• goblet cells: Glandular, simple, columnar epithelial cells whose sole function is to secrete mucin, which dissolves in water to form mucus.

Histology of the Large Intestine

This is a micrograph of a colon biopsy.

Colon biopsy: Micrograph of a colon biopsy.

The large intestine, or large bowel, is the last part of the digestive system in vertebrate animals. Its function is to absorb water from the remaining indigestible food matter, and then to pass the useless waste material from the body. The large intestine consists of the cecum, colon, rectum, and anal canal.

It starts in the right iliac region of the pelvis, just at or below the right waist, where it is joined to the bottom end of the small intestine. From here it continues up the abdomen, across the width of the abdominal cavity, and then it turns downward, continuing to its endpoint at the anus.

The large intestine differs in physical form from the small intestine in being much wider. The longitudinal layer of the muscularis is reduced to three strap-like structures known as the taeniae coli—bands of longitudinal muscle fibers, each about 1/5 in wide. These three bands start at the base of the appendix and extend from the cecum to the rectum.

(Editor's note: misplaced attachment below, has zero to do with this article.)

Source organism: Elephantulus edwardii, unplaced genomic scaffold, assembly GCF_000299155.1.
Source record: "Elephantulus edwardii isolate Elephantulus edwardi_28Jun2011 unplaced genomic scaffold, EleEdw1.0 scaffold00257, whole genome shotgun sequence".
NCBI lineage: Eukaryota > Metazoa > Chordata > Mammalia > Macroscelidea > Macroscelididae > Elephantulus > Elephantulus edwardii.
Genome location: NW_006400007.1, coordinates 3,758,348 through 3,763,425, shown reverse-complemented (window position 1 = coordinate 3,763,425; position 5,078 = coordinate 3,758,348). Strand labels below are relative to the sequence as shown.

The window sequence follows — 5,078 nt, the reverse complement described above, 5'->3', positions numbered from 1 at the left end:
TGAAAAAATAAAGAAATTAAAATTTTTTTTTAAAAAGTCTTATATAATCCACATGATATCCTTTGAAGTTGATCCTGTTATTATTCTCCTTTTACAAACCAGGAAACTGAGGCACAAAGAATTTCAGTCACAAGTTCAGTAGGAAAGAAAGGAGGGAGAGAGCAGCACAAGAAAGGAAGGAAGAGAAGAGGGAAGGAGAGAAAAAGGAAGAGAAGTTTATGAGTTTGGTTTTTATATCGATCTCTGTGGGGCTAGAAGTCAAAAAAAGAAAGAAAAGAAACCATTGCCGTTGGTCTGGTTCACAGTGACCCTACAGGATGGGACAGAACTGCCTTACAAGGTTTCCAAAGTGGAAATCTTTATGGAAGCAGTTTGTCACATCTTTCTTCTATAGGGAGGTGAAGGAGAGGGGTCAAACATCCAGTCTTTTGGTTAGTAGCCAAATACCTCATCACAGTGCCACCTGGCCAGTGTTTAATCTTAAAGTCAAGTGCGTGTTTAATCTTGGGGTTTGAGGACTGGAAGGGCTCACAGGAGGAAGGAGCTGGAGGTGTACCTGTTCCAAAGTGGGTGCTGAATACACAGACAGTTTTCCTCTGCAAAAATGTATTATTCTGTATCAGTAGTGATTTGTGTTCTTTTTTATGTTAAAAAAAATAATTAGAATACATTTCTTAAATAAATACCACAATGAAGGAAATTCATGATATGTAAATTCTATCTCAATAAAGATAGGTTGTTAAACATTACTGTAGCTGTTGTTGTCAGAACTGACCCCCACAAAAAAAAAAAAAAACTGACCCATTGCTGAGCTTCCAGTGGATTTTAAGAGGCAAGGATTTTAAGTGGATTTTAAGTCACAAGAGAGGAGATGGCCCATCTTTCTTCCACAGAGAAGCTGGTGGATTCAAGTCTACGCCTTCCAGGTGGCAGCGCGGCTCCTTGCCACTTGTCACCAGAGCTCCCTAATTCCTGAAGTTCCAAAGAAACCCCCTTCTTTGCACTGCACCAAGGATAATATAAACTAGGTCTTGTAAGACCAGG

Along the sides of the taeniae are tags of peritoneum filled with fat; these are called epiploic appendages, or appendices epiploicae. The wall of the large intestine is lined with simple columnar epithelium.

Instead of having the evaginations of the small intestine ( villi ), the large intestine has invaginations (the intestinal glands). While both the small intestine and the large intestine have goblet cells that secrete mucin to form mucus in water, they are abundant in the large intestine.

This photograph of the large bowel (sigmoid colon) shows multiple diverticula on either side of the longitudinal muscle bundle (Taenia coli).

Sigmoid colon: A photograph of the large bowel (sigmoid colon) that shows multiple diverticula on either side of the longitudinal muscle bundle (Taenia coli).

In histology, an intestinal crypt—called the crypt of Lieberkühn—is a gland found in the epithelial lining of the small intestine and colon. The crypts and intestinal villi are covered by epithelium that contains two types of cells: goblet cells that secrete mucus and enterocytes that secrete water and electrolytes.